I was putzing around the internet this morning when I came across yet another story on Hazleton, the town in northeast Pennsylvania that is taking strong measures against illegal immigrants, as the article states: “…imposes fines on landlords who rent to illegal immigrants and denies business permits to companies that give them jobs. The law empowers the city to investigate written complaints about a person's immigration status, using a federal database.”
If you’re expecting some anti-Hazleton rant from me, think again, because there a lot of sides to this story, none of them good. My hometown is about half an hour south of Hazleton along Route 81, and I grew up thinking of the town as a good-sized city. The reality is it’s a big small town, like so many others in Pennsylvania, many of which are having similar problems with crime, especially drug-related. Easton, Reading, Allentown, Williamsport. Generally the towns, like Hazleton, are located along interstates and serve as nice little drop-off hubs for the drug trade. Granted, you’d have to be a fucking idiot to be hispanic and move to one of these town to deal drugs – you stand out like a sore thumb to the police. But this has surely been happening over the past decade.
I strongly suspect most people involved in the drug trade aren’t illegal aliens. They’re probably young hispanic guys from New York and Philly, and they’re not smart enough to recognize their situation, that they’ve moved to areas that are mostly white working-class, and this alone makes them stand out. If they thought they got a raw deal in New York, I got some bad news, New York City cops seem pretty rational to me as compared to some small-town cops I’ve come up against.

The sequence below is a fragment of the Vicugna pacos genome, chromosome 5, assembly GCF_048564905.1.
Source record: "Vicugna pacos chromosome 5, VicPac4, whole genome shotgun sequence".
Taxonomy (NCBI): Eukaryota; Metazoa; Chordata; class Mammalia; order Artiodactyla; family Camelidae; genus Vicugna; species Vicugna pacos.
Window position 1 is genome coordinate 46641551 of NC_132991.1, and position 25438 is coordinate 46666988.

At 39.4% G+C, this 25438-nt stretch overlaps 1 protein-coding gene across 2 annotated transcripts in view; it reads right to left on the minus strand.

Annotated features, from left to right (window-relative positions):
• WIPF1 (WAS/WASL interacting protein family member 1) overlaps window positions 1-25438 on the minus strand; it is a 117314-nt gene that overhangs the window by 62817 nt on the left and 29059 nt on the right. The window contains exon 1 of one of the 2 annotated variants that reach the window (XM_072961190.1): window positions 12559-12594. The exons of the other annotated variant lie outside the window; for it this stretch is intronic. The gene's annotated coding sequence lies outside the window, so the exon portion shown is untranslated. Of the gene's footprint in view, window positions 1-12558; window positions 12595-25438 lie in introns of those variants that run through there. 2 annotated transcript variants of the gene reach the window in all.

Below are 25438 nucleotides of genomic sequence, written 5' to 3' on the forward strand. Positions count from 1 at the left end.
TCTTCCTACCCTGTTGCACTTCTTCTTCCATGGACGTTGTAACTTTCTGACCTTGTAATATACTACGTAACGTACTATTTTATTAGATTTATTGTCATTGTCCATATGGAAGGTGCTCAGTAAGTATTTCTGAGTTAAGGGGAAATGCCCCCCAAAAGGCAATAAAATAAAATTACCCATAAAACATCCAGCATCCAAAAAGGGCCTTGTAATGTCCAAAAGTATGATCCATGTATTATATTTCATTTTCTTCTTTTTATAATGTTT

I’m wondering if there are statistics to back up Hazleton’s problems? Because what’s being implied by the mayor of the town does make sense: if you have a large number of illegal immigrants not paying any sort of taxes in a relatively small municipality, that’s going to seriously damage the town’s infrastructure in terms of lost revenue. The town’s hispanic population had grown to one-third – I’m not sure what percentage of that one-third are illegal immigrants.
It should also be noted that the new law in Hazleton is going after employers and landlords who hire/rent to illegal aliens. The real issue here, the real criminals, if you want to be that dramatic, are employers who knowingly hire illegal aliens and pay them under the table, generally much less than they’d legally pay a citizen working for them. Why? A lot of these employers will tell you it’s basic survival, but I’m much more prone to believing it’s pure greed. If they can’t properly pay/take care of their employees and stay solvent, then maybe they shouldn’t be in business. Why pay an American $10 an hour and health benefits to work in your factory when you can hire someone illegally whose willing to work for $7 an hour, cash, with no benefits? Employers like this are lowballing the American worker. I’ve often heard the ruse “illegal immigrants are doing the work that Americans refuse to do” – but that’s bullshit. They’re doing hard work for a lousy wage that’s so low most Americans would be better off on welfare than taking the job.
Who gets hurt by all this? Obviously, hispanic people who legally moved to the town, are gainfully employed and have made their homes there. In a perfect world, everyone would know who they are, but in reality, any hispanic person walking around Hazleton is going to be held suspect, and more than likely receiving residual anger from locals assuming that everyone hispanic is an illegal alien or in the drug trade. Again with statistics, I’d be curious to see how Hazleton’s crime rate has done over the past decade or so. If it’s gone up – you get the impression it must have sky-rocketed – then the mayor has a legitimate gripe, especially if a majority of the criminals are illegal aliens. And I’d say looking at the local police blotter and seeing hispanic names isn’t evidence enough. I suspect if you looked at local police blotters in New York in the 1800s, it would be filled with Irish names – it’s part of the deal that poor people looking for a fresh start are going to bring along some people who aren’t making it, nor have any interest in doing so.